At high-level, procurement people will seek expressions of interest from suppliers of aircraft systems. The earliest and most important ones to line up are the engines and landing gear. These are the heaviest and most expensive systems. The engines typically constitute 25% of the purchase cost of an aircraft, and their performance is critical. (It is not unknown for an aircraft design concept to be adjusted to suit the engine concept, rather than the other way around.)
By launch decision date, most system suppliers will have been lined up at least by letters of intent, and the few that haven’t will be those for the least significant systems.
All of this system-supplier-related activity creates work for the related systems engineers. They must devise the first set of requirements for the system, to support negotiations with the supplier candidates.
The aerodynamicists will start refining the aero data (which thus far will have been devised with empirical methods) using CFD and full/half-aircraft wind tunnel model testing.
Loads engineers will devise a first loads loop, i.e. a first iteration of structural and aerodynamic loads for all major aircraft components. They will use the latest aerodynamic, mass, and structural stiffness that is available, even though they know the aero and mass guys are already producing better estimates.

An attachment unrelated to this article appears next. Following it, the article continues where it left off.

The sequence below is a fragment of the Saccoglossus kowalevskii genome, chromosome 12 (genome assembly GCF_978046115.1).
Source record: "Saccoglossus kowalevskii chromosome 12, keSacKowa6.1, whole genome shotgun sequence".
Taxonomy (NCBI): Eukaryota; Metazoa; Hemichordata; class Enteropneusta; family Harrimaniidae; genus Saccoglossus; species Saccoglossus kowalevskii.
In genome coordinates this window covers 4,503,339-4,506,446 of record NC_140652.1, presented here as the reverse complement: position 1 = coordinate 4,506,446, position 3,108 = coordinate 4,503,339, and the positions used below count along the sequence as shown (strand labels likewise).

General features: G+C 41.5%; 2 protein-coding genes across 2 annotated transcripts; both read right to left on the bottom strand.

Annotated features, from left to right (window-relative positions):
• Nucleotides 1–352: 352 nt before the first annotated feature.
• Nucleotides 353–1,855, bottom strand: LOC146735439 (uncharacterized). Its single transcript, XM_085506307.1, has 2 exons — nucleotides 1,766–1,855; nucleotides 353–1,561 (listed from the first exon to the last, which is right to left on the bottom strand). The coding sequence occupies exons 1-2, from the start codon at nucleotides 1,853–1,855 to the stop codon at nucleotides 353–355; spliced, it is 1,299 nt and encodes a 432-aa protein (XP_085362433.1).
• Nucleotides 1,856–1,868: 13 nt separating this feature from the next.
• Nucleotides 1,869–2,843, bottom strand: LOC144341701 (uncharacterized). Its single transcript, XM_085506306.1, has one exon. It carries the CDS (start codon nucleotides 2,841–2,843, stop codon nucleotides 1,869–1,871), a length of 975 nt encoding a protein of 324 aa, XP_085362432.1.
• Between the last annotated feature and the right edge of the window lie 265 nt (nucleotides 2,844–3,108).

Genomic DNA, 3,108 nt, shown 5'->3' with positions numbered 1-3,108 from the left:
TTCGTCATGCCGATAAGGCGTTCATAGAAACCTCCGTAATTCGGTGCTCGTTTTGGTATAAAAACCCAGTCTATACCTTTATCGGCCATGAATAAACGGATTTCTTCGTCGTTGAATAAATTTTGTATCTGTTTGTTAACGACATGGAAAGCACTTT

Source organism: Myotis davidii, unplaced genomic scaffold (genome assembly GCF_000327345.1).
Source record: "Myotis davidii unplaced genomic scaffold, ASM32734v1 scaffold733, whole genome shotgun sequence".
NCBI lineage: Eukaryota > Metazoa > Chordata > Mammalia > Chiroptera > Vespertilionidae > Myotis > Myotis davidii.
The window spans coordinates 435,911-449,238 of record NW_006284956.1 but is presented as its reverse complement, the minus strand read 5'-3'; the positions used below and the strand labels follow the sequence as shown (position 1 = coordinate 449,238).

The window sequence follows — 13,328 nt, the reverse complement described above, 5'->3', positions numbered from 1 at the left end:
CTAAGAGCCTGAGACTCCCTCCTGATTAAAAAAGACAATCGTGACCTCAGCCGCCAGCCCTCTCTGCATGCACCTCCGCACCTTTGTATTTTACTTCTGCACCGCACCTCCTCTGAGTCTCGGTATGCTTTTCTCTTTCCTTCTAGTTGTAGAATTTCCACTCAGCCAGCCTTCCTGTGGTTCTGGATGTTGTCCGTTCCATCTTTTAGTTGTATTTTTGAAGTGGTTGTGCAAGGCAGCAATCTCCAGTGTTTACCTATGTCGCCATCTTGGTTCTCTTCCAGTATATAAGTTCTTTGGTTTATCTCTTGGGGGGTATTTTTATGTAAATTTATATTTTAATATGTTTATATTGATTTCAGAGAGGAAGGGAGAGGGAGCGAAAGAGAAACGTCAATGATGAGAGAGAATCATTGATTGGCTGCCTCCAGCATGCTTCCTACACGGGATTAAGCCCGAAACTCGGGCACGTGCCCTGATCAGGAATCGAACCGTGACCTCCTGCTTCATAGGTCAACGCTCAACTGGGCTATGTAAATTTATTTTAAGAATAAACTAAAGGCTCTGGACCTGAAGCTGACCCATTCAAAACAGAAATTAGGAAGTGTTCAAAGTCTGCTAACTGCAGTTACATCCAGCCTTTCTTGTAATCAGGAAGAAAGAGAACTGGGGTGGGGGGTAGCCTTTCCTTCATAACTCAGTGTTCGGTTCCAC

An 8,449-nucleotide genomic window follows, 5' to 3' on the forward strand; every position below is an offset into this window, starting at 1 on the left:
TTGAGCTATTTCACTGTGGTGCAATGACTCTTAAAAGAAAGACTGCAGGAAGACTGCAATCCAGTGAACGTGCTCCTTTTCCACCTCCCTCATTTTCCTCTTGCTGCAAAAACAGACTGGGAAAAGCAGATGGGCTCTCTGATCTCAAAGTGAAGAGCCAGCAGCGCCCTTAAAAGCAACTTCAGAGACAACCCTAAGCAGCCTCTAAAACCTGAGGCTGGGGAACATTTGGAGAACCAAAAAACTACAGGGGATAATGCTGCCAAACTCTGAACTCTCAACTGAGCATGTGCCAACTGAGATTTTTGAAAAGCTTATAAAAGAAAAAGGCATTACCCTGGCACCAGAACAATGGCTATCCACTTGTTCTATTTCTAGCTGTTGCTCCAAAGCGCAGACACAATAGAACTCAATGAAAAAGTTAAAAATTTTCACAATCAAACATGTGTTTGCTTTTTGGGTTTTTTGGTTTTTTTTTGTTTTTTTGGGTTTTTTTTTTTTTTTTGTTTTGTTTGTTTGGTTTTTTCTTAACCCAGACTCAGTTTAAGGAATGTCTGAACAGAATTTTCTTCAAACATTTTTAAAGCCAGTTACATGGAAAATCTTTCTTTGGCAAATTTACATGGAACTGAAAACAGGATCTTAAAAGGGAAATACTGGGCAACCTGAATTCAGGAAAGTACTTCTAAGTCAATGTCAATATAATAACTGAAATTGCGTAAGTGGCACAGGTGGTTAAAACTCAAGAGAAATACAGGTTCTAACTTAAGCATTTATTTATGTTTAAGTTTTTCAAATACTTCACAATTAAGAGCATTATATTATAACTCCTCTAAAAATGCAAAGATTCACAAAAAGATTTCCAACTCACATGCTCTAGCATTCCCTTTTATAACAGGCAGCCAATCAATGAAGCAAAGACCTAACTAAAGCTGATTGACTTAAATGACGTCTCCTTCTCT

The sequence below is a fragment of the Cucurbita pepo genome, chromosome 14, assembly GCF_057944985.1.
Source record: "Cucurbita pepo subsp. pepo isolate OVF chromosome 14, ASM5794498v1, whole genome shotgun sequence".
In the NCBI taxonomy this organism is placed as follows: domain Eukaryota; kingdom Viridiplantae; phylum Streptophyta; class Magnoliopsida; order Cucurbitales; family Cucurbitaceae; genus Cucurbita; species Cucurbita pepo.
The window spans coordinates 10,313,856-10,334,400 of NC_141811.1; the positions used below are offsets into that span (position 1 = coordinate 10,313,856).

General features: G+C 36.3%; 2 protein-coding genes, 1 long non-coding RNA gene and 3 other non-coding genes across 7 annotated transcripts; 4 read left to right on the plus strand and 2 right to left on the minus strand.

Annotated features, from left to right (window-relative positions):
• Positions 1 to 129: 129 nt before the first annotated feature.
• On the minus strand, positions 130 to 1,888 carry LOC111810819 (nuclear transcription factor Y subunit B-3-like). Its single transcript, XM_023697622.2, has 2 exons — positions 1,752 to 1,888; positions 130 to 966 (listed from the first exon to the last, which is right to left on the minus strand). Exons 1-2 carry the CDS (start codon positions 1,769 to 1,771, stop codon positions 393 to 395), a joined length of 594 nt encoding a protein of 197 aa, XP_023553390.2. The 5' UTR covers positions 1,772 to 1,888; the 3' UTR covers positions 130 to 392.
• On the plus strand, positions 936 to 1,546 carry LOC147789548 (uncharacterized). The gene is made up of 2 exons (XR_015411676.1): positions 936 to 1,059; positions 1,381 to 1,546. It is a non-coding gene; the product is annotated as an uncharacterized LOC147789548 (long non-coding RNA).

Structural/stress engineers will resolve those loads down into specific components, and “stress” the components, i.e. conduct hand stress calcs or FEM. They will create space allocation CAD models that provide worst-case illustration of the spatial envelope their components might occupy. For the major structural members (e.g. spars, skins, longerons) they will update the stiffness data that gets used by the loads and aeroelastics engineers for their loads and flutter estimates.